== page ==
During testimony on The 2013 Long-Term Budget Outlook, estimates were provided for the economic effects of eliminating automatic spending reductions in 2014. This letter corrects and clarifies those estimates.
CBO projects that the Treasury will exhaust its well-established set of extraordinary measures—which allow for additional borrowing without breaching the debt limit—as well as its cash balance, between October 22 and the end of the month.
As part of The 2013 Long-Term Budget Outlook released last week, CBO compared lifetime payroll taxes and benefits for the Medicare program and the Social Security program for people born in different decades.
Director Doug Elmendorf discusses the slowdown in health care spending, including significant downward revisions to CBO’s projections of such spending, at a conference hosted by the Brookings Institution.
Previously, CBO based its long-term budget estimates on the mortality rates projected by the Social Security trustees. This year, CBO projected faster declines in mortality rates (and thus longer life expectancy) than the trustees do.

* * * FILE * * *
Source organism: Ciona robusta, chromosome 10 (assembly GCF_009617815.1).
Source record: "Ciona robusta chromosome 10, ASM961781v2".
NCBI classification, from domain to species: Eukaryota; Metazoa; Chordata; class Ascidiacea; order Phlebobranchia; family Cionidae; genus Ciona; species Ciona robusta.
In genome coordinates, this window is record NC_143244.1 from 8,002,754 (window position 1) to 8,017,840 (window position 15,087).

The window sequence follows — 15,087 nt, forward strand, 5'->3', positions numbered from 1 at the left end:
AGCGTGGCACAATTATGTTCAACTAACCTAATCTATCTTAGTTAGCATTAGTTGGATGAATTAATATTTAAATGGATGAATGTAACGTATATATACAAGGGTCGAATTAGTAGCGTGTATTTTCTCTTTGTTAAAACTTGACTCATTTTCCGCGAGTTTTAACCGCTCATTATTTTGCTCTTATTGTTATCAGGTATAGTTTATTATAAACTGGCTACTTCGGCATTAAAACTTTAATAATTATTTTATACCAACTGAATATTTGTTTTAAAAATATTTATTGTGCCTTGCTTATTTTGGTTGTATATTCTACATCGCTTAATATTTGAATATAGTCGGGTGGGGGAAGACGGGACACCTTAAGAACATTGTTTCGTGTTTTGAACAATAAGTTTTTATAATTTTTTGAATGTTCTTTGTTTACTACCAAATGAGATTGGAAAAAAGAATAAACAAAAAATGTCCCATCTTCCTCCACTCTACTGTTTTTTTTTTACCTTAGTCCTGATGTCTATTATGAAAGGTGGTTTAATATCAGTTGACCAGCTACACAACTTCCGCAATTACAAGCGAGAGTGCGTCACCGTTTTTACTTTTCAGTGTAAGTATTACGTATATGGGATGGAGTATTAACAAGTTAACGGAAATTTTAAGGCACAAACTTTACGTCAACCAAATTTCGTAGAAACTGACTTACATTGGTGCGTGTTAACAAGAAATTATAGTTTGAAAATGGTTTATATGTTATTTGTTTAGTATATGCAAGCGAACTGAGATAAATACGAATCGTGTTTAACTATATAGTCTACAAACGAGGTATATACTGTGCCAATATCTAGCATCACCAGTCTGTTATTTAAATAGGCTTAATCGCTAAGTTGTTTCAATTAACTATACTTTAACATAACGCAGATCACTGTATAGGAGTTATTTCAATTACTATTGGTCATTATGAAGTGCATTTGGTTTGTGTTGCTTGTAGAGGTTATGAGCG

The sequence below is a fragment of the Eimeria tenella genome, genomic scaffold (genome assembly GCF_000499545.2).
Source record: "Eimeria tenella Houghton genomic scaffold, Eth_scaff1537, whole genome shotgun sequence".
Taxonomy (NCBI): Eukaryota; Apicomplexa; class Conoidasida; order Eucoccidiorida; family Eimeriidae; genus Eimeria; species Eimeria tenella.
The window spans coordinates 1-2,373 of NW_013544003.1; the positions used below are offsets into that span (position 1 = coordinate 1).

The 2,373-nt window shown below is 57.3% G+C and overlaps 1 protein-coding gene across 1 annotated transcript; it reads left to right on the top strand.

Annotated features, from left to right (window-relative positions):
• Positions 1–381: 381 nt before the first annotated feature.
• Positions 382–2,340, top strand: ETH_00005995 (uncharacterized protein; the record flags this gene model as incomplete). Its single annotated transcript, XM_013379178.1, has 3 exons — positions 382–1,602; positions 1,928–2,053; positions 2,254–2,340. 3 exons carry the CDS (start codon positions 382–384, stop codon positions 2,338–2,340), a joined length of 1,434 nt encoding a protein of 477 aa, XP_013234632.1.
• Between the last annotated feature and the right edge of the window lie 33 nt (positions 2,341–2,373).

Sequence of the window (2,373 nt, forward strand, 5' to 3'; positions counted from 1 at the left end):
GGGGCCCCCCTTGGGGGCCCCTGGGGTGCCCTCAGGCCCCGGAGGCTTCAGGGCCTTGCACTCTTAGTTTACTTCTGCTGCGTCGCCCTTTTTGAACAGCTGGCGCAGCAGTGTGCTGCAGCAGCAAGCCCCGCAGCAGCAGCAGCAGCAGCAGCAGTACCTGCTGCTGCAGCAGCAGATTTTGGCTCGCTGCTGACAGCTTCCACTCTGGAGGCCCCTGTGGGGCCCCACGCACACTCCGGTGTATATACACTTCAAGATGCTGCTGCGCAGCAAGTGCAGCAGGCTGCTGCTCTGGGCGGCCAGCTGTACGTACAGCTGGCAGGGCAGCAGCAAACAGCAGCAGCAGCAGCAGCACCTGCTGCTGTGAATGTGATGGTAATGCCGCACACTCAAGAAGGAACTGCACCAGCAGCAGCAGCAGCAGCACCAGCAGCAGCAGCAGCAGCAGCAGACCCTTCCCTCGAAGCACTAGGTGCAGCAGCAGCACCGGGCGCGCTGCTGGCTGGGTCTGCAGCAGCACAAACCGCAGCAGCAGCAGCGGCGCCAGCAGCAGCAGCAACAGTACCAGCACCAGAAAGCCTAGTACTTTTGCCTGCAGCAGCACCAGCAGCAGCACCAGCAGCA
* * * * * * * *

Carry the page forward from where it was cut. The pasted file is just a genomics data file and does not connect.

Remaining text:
CBO estimates that about 52 million people are currently covered by Medicare. In 2012, payroll taxes and beneficiaries’ premiums covered less than half of the $551 billion that the federal government spent on Medicare.
Medicaid is a joint federal-state program with an average enrollment of about 57 million people this year. In 2012, federal spending for Medicaid was $251 billion, of which $223 billion covered benefits for enrollees.
Although spending for health care in the United States has grown more slowly in recent years than it had previously, high and rising levels of such spending continue to pose a challenge for Medicare, Medicaid, and other government programs.
On an annualized basis, the funding provided by the continuing resolution would exceed the statutory caps by $19 billion. Defense funding would exceed its cap by about $20 billion; nondefense funding would be about $1 billion below its cap.
The federal government ran a budget deficit of roughly $750 billion for the first 11 months of fiscal year 2013, CBO estimates, a reduction of more than $400 billion from the shortfall recorded for the same period last year.
In the 2011–2012 academic year, 9.4 million students received $34 billion in Pell grants. How would tightening eligibility or changing grant amounts affect the program’s costs or the number of recipients?